Since the Martin Luther King Jr. Memorial in Washington D.C. was unveiled, one quote in the presentation caused an uproar from the beginning. On the Stone of Hope are inscribed the words “I was a drum major for justice, peace and righteousness.” I’m glad to hear that the Interior Department is moving to change the quote.
I thought the quote was an abomination to the legacy of Dr. King. I know that’s a pretty strong statement, but there are two reasons the quote affected me so deeply.
First, I feel very close to the memorial since Alpha Phi Alpha played a key role in its construction. Secondly, in the days of my youth I was given the task of reciting Dr. King’s 1968 speech The Drum Major Instinct. I’ve listened to the speech over and over through the years.
The original passage from from King’s speech used for the inscription went like this:
If you want to say that I was a drum major, say that I was a drum major for justice. Say that I was a drum major for peace. I was a drum major for righteousness. And all of the other shallow things will not matter.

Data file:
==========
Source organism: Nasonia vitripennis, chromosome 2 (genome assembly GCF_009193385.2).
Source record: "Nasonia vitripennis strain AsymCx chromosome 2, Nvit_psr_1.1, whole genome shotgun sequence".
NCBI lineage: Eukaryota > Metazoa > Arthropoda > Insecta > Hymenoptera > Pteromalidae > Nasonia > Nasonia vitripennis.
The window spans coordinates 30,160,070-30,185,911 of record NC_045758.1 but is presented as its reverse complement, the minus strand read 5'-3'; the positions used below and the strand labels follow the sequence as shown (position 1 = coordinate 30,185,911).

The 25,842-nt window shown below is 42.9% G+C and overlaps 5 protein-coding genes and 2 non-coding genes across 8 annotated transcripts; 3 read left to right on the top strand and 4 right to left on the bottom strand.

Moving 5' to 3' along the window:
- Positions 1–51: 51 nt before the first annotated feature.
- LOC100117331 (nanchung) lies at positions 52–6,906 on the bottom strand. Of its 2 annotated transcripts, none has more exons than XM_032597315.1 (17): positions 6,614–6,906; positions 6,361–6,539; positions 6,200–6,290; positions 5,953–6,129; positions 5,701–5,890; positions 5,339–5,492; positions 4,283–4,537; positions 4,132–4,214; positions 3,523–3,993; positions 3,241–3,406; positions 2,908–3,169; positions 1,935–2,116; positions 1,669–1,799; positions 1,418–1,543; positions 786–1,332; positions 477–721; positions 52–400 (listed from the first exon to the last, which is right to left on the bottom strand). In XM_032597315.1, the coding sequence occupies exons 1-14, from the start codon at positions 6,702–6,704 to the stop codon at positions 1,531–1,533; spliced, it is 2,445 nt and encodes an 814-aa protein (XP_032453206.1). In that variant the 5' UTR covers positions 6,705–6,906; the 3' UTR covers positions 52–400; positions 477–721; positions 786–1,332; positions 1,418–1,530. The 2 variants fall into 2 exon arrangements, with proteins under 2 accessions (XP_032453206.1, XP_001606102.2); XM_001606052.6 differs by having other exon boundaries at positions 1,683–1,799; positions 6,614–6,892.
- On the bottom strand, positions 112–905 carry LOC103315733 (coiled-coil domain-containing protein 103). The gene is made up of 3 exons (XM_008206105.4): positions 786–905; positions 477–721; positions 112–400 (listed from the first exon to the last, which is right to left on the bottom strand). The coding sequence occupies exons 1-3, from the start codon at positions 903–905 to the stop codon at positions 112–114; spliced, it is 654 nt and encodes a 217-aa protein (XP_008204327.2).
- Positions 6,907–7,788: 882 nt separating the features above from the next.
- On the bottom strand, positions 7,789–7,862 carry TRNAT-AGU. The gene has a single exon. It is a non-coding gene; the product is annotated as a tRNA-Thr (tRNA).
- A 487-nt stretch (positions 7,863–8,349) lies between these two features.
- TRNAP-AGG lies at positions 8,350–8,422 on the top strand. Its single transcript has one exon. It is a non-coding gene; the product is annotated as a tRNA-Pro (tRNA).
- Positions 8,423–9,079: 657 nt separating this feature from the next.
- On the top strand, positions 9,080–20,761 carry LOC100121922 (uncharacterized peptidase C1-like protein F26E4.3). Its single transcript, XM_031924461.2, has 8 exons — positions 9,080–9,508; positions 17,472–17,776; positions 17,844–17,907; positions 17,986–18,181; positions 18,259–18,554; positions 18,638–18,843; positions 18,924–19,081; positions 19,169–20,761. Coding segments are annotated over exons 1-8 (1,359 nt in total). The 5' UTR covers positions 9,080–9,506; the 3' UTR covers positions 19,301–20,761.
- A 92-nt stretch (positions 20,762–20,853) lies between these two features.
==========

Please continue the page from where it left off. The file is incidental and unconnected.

On the stone it ended up as:
I was a drum major for justice, peace and righteousness.
Maya Angelou was an early critic of the misquote, and she was told as, as many were that it wasn’t a big deal. But as Ms. Angelou pointed out, King in his speech was talking about how others might remember him. If the stone had read “He was a Drum Major for Justice, Peace and Righteousness” it would have been truly fitting and intentionally ironic.
But to take a portion of such a great speech out of context could not be allowed to stand. All involved will be better because of this revision. Most notably the legacy of Dr. King.